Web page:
Okay, fine, why not? Let’s actually look at a Christmas-themed game for once. ‘Tis the season, and all that. I think this might be the first time I’ve ever covered a Christmas game here at VGJunk. You see, the thing is I just don’t like Christmas all that much. Not in a bah-humbug-y way - I’m not against the holidays or anything, I'm down wih the message of peace and goodwill and I’m not the type to bang on about how it’s all become too commercialised, maaan. It just doesn’t really do it for me, you know. I’ve got Halloween for fun holiday times. But Christmas time is here, and maybe playing a seasonally-appropriate game will increase my levels of festive cheer. If I could get up to “holly jolly” from my current level of “trying to plan around reduced public transport services,” it’d be nice – and if I managed to get such a boost from this game, it’d be a bonafide Christmas miracle. It’s Free Spirit Software’s 1990 Amiga deck-the-halls-em-up Barney Bear Meets Santa Claus!

There’s Jolly Old Saint Nick now, sharing his sleigh with the titular Barney Bear. At the front of the sleigh are the traditional reindeer and at the back of the sleigh is some strange, malformed creature with twiglet legs. I think it’s supposed to be a dog. I’m sure it’s meant to be sitting on top of Santa’s sack, but because they’re the same colour you’d be forgiven for thinking it’s a dog with a hugely distended stomach. You shouldn’t have swallowed that canoe, Fido.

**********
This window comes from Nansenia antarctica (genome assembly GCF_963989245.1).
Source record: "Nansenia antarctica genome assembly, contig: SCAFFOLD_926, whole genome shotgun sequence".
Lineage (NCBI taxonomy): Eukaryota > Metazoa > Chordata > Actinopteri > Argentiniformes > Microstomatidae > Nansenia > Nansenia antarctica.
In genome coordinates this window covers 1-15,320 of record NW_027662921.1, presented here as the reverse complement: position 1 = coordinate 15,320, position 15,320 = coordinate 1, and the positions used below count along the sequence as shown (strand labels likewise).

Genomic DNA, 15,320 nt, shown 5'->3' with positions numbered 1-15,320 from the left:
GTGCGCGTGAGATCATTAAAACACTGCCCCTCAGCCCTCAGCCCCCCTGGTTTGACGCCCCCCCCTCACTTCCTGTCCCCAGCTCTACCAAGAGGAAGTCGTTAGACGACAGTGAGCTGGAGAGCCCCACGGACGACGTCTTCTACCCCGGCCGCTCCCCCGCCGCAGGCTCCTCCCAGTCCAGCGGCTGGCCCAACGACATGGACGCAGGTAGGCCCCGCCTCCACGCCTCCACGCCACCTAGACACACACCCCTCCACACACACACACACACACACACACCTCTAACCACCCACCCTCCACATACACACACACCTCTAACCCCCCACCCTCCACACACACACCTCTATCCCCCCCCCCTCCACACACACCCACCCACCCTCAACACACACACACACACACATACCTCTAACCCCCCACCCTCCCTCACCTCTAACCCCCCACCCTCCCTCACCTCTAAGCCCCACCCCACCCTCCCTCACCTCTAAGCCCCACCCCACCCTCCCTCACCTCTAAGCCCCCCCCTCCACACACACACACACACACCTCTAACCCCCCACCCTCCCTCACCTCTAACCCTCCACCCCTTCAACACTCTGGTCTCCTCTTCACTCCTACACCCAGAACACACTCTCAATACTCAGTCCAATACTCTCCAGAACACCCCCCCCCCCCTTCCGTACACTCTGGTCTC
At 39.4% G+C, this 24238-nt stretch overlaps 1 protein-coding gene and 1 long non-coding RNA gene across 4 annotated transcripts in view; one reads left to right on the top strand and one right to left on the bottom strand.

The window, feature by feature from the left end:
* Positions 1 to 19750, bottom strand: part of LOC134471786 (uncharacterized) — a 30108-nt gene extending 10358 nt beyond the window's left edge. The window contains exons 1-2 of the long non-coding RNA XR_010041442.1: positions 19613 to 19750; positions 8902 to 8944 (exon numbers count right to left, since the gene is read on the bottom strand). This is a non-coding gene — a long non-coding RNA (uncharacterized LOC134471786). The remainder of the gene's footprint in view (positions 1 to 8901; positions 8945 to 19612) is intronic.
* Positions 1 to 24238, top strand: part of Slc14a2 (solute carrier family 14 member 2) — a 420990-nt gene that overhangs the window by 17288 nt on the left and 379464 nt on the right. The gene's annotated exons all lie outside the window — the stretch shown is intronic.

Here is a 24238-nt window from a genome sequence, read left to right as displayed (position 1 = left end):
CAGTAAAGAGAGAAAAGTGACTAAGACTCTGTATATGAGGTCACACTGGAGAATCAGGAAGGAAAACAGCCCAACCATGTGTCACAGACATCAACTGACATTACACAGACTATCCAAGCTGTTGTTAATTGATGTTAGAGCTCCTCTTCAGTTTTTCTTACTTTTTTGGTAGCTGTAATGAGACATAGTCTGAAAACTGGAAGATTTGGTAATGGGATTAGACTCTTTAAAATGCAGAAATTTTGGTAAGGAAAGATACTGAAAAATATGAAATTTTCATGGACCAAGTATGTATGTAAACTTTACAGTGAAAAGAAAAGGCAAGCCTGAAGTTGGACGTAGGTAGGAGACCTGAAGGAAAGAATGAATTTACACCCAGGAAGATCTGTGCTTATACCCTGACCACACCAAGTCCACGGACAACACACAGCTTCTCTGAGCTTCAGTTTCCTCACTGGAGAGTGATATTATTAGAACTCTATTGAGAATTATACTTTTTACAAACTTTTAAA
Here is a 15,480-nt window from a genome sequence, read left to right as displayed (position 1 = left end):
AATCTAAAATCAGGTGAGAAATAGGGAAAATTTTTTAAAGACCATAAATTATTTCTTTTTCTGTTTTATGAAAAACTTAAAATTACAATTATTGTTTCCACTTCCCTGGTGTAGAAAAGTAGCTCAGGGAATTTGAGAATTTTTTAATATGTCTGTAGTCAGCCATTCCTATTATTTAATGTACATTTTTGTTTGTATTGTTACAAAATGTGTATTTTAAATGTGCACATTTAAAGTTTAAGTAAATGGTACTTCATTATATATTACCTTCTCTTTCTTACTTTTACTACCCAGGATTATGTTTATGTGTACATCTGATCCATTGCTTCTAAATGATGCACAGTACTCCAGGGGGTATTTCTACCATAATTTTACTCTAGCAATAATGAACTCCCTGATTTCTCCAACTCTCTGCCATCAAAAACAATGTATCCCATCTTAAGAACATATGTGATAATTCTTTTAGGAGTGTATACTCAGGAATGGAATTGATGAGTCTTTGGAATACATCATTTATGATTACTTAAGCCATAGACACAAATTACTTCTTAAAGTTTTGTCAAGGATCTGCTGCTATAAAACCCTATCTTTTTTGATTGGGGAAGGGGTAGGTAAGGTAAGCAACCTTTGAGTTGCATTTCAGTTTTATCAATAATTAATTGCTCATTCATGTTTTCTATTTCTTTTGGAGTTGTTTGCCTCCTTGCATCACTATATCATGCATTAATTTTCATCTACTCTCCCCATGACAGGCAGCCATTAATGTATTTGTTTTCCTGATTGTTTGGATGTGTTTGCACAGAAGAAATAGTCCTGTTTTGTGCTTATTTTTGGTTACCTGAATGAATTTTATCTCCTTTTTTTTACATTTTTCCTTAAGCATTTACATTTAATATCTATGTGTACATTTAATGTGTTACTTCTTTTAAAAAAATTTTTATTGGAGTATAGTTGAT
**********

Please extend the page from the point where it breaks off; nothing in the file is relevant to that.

Of course, I’ve met Barney Bear before. A few months ago I wrote about Barney Bear Goes to Space, another Free Spirit title created by the same two people and also released in 1990. In that game, Barney went on a field trip to NASA, fell asleep on a conveyor belt and woke up aboard a space shuttle. It was half digital story book and half low-effort activity centre, so I’ve got a pretty good idea how Barney Bear Meets Santa Claus is going to play out.

It’s Christmas Eve, and all through the house not a creature is stirring except for Barney Bear and his dog Skippy. Not my words, folks, but the words of the robotic narrator whose dulcet tones will relay to us the story of Barney Bear, the jammiest little bear-cub in the world. Going to space and meeting Santa in the same year? What’s he got planned for the new year, finding a golden ticket and appearing in Barney and the Chocolate Factory?
Anyway, the narrator has the same synthesised voice as in Barney Bear Goes to Space. I described it there as like Stephen Hawking reading the CBeebies bedtime story, and that’s a description that holds true for Barney Bear Meets Santa Claus.

Santa has arrived. His unfocussed eyes and swaying, unbalanced gait suggest that a lot of kids have left a glass of brandy out for Santa this year. He tells Barney that he needs help at the North Pole, and asks if the young bear wants to come with him to see his toy factory. Santa, my man, it’s already late at night on Christmas Eve. If you’re desperate enough to turn to a bear-child for help, the situation has probably gotten away from you already.